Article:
On a side note, FX Experience, the blog run by Richard, Jasper and I (Jonathan), also continues to grow at a nice pace. In 2009, FX Experience received 54,444 views, at an average of 259 views per day (for the seven months the site was running from June). In 2010, the average daily visitors was 326 people, which led us to have 118,926 visits in 2010. This year, with two days remaining, we grew the visitor numbers to average 530 views per day, resulting in 192,928 visits in the year. I’m very pleased at the growth this blog continues to see, and hope that it continues for the foreseeable future.
The top 12 posts this year were the following (ignoring the fact that this favours posts from earlier in the year):
- JavaFX 2.0
- Introducing FXML
- Is JavaFX 2.0 Cross Platform?
- Maps in JavaFX 2.0
- JavaFX 2.0 Charts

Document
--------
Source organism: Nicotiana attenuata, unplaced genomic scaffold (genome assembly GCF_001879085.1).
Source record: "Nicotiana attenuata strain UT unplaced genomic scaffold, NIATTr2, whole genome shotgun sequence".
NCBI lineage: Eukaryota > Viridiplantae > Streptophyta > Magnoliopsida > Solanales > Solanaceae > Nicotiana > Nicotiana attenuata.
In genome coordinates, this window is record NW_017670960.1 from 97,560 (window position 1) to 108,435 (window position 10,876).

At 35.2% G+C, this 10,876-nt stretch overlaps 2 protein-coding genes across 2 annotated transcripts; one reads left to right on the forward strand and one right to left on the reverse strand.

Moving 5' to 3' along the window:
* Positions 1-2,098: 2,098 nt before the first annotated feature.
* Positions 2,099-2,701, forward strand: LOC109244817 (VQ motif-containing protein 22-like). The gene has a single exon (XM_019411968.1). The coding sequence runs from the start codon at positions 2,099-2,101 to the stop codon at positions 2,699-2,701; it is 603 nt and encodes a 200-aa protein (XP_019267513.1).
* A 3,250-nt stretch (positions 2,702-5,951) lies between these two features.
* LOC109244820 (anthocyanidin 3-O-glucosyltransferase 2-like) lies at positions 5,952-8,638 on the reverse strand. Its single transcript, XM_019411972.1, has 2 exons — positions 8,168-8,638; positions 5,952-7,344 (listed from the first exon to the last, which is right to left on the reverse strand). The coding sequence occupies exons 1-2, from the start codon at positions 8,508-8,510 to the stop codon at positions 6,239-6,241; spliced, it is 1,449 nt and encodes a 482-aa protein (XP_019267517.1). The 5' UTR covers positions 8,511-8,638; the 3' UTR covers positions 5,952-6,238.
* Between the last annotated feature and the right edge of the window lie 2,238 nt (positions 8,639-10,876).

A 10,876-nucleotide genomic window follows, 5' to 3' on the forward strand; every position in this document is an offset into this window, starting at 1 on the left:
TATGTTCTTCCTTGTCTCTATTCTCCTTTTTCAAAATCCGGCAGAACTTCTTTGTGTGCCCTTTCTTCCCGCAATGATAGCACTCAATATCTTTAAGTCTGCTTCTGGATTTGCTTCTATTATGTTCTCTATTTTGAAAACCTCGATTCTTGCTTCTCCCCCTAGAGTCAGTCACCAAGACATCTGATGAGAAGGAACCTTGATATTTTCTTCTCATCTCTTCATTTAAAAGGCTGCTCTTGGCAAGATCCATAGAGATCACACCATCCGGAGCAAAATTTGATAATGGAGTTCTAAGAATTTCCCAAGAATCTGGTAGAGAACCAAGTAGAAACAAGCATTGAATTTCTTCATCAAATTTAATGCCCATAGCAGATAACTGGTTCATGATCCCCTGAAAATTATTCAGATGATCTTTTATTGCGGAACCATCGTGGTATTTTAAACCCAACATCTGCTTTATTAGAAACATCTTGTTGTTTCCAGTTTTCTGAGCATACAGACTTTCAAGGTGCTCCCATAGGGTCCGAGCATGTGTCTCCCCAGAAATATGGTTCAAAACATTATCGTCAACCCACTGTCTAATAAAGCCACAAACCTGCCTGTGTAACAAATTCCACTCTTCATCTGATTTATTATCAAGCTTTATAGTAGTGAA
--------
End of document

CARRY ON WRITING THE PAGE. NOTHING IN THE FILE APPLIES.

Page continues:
- Worker Threading in JavaFX 2.0
- JavaFX 2.0 Beta is Available!
- FXML: Why It Rocks, And The Next Phase
- JavaFX links of the week, February 13
- Simple 3D Cubes in JavaFX 2.0
- SplitPane in JavaFX 2.0
- FXML + Guice
Looking forward, the JavaFX roadmap was updated recently to detail our plans for JavaFX 2.1, 2.2 and 3.0. If you want to be more involved in these discussions, joining the openjfx-dev mailing list is the place to start. There are a number of exciting plans for next year, including full support for Mac OS and Linux, the JavaFX Scene Builder tool (for easily building user interfaces), as well as plenty of new features/API, and of course a huge number of bug fixes.
That’s all I can really recall for JavaFX this year. I’m sure I’ve forgotten more than I remember, but I hope that the insight into the year that has been has been interesting, and I hope you’re all enjoying using JavaFX. Next year stands to be another exciting year, so strap yourself in tight and hold on – it’s gonna be a fun ride!